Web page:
Los Angeles (CNN) -- The primary suspect in the brutal beating of a of a San Francisco Giants fan at Dodgers Stadium is a documented gang member on parole for a number of convictions, the Los Angeles Police Department said Monday.
Giovanni Ramirez, 31, is associated with the Varrio Nuevo Estrada street gang, one of 34 gangs in a 15-square-mile area east of downtown Los Angeles, said Jose Carrillo, the lead detective in the case.
Ramirez was arrested Sunday and ordered held on $1 million bail.
Ramirez was convicted of attempted robbery in 1998, robbery in 1999 and firing a weapon in public in 2005, Carrillo said. He said Ramirez has been cooperating with authorities while in custody, though he declined to elaborate.
Authorities say he was taken into custody shortly after 7 a.m. Sunday after police served warrants at a home and an apartment building in connection with the assault that led to Bryan Stow, a 42-year-old father of two from Santa Cruz, California, being put into a coma.
Stow was attacked in the stadium parking lot following the first game of the Dodgers' and Giants' seasons on March 31. His mother, Ann Stow, told HLN's Jane Velez-Mitchell last week that it "was a random act of violence against somebody who was wearing Giants colors."
Police withheld Ramirez's identity until his booking Sunday evening on an assault with a deadly weapon charge. In addition to Ramirez's arrest in East Hollywood, police seized evidence and detained several others -- all of whom Los Angeles police said they expected to release after they were questioned.
"This investigation is in its very early stages," Police Chief Charlie Beck said Sunday afternoon outside the stadium. "There are at least two other suspects who we are actively looking for."
Stow's assault has galvanized law enforcement and other authorities in Los Angeles. In particular, security has clamped down at the park in the Chavez Ravine section of Los Angeles.
More than 300 billboards -- which advertise "Wanted" and "Attempted Murder at Dodger Stadium" -- have sprung up around the Southern California city, featuring composite sketches of the suspects. Meanwhile, a $250,000 reward -- including money from the Dodgers, ace Giants pitcher Tim Lincecum and others -- was offered for information leading to the beating suspects' arrests.
Beck assigned 20 detectives to work full-time on the case, saying that as of Sunday afternoon, they'd cumulatively worked more than 6,000 hours -- about 1,000 of those hours on overtime.
He added that police had pursued more than 630 leads from the public and law enforcement. That included a tip from a parole officer that Beck said led to Sunday morning's arrest.
"No matter how small or insignificant it may have seemed at the time, each fact was a critical piece," Los Angeles Mayor Antonio Villaraigosa said of the tips. "And hard work, around the clock, brought us to this (moment) today."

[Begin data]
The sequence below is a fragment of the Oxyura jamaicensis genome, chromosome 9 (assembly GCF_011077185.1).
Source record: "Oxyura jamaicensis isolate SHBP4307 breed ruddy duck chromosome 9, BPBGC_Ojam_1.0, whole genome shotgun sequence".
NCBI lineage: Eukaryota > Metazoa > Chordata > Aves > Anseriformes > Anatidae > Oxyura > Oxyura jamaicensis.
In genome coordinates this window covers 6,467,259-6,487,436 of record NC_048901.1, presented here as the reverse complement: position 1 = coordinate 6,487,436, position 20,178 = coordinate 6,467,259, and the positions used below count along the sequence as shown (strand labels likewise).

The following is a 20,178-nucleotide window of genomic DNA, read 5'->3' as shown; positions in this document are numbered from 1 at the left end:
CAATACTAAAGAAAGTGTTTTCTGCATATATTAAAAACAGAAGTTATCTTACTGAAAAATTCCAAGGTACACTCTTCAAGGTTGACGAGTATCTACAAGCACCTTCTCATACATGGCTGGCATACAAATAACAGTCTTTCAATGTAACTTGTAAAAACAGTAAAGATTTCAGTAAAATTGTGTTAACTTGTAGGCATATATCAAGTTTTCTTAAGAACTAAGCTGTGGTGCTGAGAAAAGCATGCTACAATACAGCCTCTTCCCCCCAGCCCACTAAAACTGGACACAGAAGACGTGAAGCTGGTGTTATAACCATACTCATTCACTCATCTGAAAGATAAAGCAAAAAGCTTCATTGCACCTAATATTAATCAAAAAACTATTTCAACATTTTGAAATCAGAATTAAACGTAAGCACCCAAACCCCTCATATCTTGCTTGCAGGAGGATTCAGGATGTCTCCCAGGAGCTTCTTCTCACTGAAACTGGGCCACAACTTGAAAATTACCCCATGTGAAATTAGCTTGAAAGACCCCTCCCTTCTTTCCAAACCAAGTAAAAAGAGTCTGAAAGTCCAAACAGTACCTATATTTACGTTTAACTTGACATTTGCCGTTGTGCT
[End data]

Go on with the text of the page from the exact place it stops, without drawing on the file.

Like Beck, Los Angeles City Council member Ed Reyes urged the two remaining suspects to turn themselves in.
"We're not going to stop," Reyes said. "Let's end this."
Dodgers spokesman Howard Sunkin, reading a statement from owner Frank McCourt, applauded the Los Angeles police force, pledged the team's full commitment to the investigation and promised to make Dodgers Stadium "the safest sports venue in the United States."
Giants President Laurence Baer told CNN affiliate KGO that the arrest was "comforting" for the team and its fans, adding that his best hope is that the incident might spur more civility at sporting events.
"It's been sort of a cloud over the organization," Baer said, adding that he thought that Giants players would probably visit the ailing Stow. "That there's an arrest (and) they can bring someone to justice is ... meaningful."
Stow, a paramedic by training, had gone to the game with friends in celebration of the Giants' World Series victory last season, a relative said.
After the game, two men came up to him in the parking lot and -- unprovoked -- began kicking and punching him while yelling profanities about the Giants, police said.
Ann Stow said her son was first hit from behind, at which point he fell and his head hit the concrete.
"It was just a brutal attack," she said. "Whatever that guy hit my son with, Bryan was unconscious before he hit the ground, so he had no way to protect his head."
The attackers fled in a light-colored sedan driven by a woman with a young boy -- believed to be about 10 years old -- inside, police said.
Stow was taken out of a medically induced coma over a week ago, and has since shown signs of some cognitive function, Los Angeles neurosurgeon Dr. Gabriel Zada said. Stow also has "some movement" in his arms and legs, the doctor said.
He was transferred last week from Los Angeles County-University of Southern California Medical Center to San Francisco General and Trauma Center, bringing him closer to his home, Zada said.
Stow has been able to open his eyes in recent days -- a positive sign, said his mother, even though he still can't focus and is not looking around.
His children know about their father's condition, but still haven't seen him in the hospital, Stow's sister, Bonnie Stow, told HLN. The whole family, she said, is pulling for his recovery and hoping that any brain damage is minimal.
"I don't think it's a matter of him surviving," Bonnie Stow said. "It's just a matter of what he'll be, if and when he wakes up."
CNN's Ninette Sosa, Joe Sutton and Stan Wilson contributed to this report.